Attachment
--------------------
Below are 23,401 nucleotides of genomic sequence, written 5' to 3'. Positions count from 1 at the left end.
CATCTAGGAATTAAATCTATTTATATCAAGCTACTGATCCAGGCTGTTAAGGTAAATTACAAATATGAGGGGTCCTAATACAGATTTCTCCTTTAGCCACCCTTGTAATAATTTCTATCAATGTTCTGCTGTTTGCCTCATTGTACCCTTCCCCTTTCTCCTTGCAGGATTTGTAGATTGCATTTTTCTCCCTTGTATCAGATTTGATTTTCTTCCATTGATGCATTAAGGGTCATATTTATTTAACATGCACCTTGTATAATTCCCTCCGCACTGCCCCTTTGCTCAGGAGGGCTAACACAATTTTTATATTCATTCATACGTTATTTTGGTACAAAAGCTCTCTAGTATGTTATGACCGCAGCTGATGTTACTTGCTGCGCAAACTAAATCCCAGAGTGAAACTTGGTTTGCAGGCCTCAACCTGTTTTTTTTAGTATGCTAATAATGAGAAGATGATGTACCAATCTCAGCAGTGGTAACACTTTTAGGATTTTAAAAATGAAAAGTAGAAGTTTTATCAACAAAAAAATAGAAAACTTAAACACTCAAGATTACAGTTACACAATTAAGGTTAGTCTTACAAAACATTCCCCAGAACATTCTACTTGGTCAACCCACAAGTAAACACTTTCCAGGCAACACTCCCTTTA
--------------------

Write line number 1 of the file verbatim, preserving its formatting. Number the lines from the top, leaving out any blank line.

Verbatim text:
Below are 23,401 nucleotides of genomic sequence, written 5' to 3'. Positions count from 1 at the left end.